HONOLULU — A Stayton High School graduate was one of the Marines aboard a helicopter that collided into another Marine chopper off the Hawaiian island of Oahu early Friday morning, according to the Marine's family.
Ty Hart, 21, was one of 12 crew members aboard the two helicopters, Hart's family told KGW's Katherine Cook. Hart was a crew chief.
"The aircraft are from Marine Heavy Helicopter Squadron 463, Marine Aircraft Group 24, 1st Marine Aircraft Wing from Marine Corps Base Hawaii," a Marine Corps statement said.
Hart got married six months ago, according to a family spokesperson. Hart's family is waiting for updates about the crash and requesting privacy.
Hart graduated from Stayton High School in 2012 and played on the Stayton Eagles football team.
None of the Marines aboard the helicopters have been located.
Navy destroyers Gridley and John Paul Jones are taking part in search and rescue efforts along with the Coast Guard cutter Kiska and an MH-65 Dolphin helicopter from Coast Guard Air Station Barbers Point, officials said. A Coast Guard A C-130J was also part of the search but had to land when a bird struck it, said Coast Guard spokesman Lt. Scott Carr.
Marine Corps Base Hawaii posted a message on its Facebook page asking members of the public not to touch any debris from the helicopters that washes ashore and to respect any local police or fire department cordons around debris.
"Please note the location of debris and we will provide you a number to call very shortly," the message says.
Coast Guard Chief Petty Officer Sara Mooers told The Associated Press that the Marine Corps reported a collision of two helicopters off the coast just before midnight, or 5 a.m. EST.
Mooers said each aircraft had six people aboard and that a debris field has been spotted 2½ miles off the coast, near the town of Haleiwa.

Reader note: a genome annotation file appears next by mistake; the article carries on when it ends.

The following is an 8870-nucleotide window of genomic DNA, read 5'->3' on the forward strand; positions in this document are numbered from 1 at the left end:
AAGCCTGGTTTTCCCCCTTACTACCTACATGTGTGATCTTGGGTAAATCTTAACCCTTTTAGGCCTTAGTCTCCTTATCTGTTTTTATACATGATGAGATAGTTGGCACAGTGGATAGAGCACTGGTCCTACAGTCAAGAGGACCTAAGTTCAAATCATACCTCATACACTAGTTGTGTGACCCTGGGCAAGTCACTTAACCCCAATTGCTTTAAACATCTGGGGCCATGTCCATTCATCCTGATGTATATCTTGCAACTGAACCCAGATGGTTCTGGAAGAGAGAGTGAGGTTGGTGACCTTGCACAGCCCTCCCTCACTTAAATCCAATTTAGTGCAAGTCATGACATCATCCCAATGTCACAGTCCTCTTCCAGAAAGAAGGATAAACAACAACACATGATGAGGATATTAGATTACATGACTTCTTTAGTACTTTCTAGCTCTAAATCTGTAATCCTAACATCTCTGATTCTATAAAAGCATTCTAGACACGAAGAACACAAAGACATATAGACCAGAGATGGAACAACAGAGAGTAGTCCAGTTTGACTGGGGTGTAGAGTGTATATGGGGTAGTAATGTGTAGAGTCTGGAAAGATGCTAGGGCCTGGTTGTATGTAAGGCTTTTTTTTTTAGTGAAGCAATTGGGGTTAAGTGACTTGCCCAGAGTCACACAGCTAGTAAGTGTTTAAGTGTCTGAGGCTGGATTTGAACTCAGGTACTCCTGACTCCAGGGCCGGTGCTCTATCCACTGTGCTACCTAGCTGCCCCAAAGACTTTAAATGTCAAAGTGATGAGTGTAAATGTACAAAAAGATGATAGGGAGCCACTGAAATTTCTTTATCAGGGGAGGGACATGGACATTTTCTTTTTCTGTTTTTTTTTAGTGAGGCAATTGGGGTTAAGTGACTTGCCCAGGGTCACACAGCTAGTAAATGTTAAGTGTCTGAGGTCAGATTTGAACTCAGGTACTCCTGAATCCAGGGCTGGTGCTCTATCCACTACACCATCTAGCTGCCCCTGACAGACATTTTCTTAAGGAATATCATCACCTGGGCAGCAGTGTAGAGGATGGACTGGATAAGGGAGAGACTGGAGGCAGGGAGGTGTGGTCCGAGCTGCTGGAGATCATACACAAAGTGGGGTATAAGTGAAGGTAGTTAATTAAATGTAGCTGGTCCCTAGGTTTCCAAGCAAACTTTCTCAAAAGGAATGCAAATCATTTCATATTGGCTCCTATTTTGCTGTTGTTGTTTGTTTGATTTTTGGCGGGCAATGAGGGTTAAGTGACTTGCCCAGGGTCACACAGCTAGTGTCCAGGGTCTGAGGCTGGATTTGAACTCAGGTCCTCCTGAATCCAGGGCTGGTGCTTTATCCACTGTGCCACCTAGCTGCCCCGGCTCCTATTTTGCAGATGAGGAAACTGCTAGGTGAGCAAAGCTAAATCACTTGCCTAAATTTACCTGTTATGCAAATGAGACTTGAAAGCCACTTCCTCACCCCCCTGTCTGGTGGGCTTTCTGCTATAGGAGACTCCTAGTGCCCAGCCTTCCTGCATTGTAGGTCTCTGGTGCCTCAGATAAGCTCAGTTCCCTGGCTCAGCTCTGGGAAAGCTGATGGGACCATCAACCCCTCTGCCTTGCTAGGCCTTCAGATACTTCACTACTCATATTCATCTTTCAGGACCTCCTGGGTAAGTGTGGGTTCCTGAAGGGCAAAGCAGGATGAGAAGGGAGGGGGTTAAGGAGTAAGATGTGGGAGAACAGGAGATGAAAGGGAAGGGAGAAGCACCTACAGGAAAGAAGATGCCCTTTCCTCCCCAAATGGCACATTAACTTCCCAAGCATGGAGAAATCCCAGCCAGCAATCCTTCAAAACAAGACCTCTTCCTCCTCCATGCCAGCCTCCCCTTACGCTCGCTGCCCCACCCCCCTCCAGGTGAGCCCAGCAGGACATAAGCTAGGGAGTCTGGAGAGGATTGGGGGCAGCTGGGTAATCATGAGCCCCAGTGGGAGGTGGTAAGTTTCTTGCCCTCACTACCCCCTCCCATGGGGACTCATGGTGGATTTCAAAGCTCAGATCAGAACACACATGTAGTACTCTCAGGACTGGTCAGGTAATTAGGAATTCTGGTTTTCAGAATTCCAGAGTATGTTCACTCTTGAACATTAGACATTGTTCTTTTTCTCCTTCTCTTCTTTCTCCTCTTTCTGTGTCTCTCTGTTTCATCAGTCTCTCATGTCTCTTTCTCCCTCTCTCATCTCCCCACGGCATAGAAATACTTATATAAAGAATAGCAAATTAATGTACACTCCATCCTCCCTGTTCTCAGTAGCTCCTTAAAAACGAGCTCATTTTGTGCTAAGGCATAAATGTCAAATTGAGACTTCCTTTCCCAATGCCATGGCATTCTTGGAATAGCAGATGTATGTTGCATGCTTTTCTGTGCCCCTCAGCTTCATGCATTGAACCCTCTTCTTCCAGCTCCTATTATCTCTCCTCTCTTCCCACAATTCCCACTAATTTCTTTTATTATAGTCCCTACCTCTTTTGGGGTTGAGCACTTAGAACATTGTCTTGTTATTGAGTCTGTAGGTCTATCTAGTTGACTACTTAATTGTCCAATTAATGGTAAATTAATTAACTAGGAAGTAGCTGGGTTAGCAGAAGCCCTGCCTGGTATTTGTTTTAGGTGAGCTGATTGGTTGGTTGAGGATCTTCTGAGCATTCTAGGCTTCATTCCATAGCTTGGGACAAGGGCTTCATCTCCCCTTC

There was a high surf advisory in effect. Rescuers are facing 10-foot waves that were expected to rise. KHON TV in Honolulu reports witnesses in the area heard a loud boom over the water and saw a big flare in the sky. Rescuers have spotted a fire and a debris field, including an empty life raft, but no signs of survivors as of 8:30 a.m. EST.
Marine Corps Base Hawaii posted a video Wednesday of a CH-53 from Marine Heavy Helicopter Squadron 463 conducting an insert and extra training mission aboard the CW3 Harold C. Clinger.
Yesterday, Marines with Marine Heavy Helicopter Squadron 463, also known as Pegasus, supported Soldiers with the 8th Theater Sustainment Command and the 25th Infantry Division to conduct insert and extract training aboard Logistic Support Vessel 2, also known as the CW3 Harold C. Clinger. Stay tuned for the full video!!Posted by Marine Corps Base Hawaii on Wednesday, January 13, 2016
Marine Capt. Timothy Irish confirmed to AP that an active search and rescue is underway for two CH-53s — transport helicopters. He said the aircraft were from the 1st Marine Aircraft Wing from Marine Corps Base Hawaii.
There was no immediate word on what caused the collision or if any survivors have been found.
In a statement released Friday night, Rep. Tulsi Gabbard, D-Hawaii, said, “My heart is with the Kaneohe Marine Corps Base service members involved in the tragic helicopter crash last night, and with their loved ones. We must never forget the risks our servicemembers take every single day, whether in training or in combat, as they put their lives on the line for the security of our nation. I'm continuing to monitor the search and rescue efforts closely, and offer my support to all the military, local and federal responders who are leading these efforts.”
Marine Heavy Helicopter Squadron 463, commanded by Lt. Col. Eric Purcell, is the only CH-53E squadron assigned to 1st Marine Aircraft Wing. The “Pegasus” squadron was activated in 1944, has operated on both coasts, and is currently based in Hawaii. They have been deactivated three times and have served in three Marine aircraft wings.
The squadron began transition to the CH-53E Super Stallion in September 2011.
The Associated Press and Marine Corps Times reporters Lance Bacon and Jeff Schogol contributed to this story.
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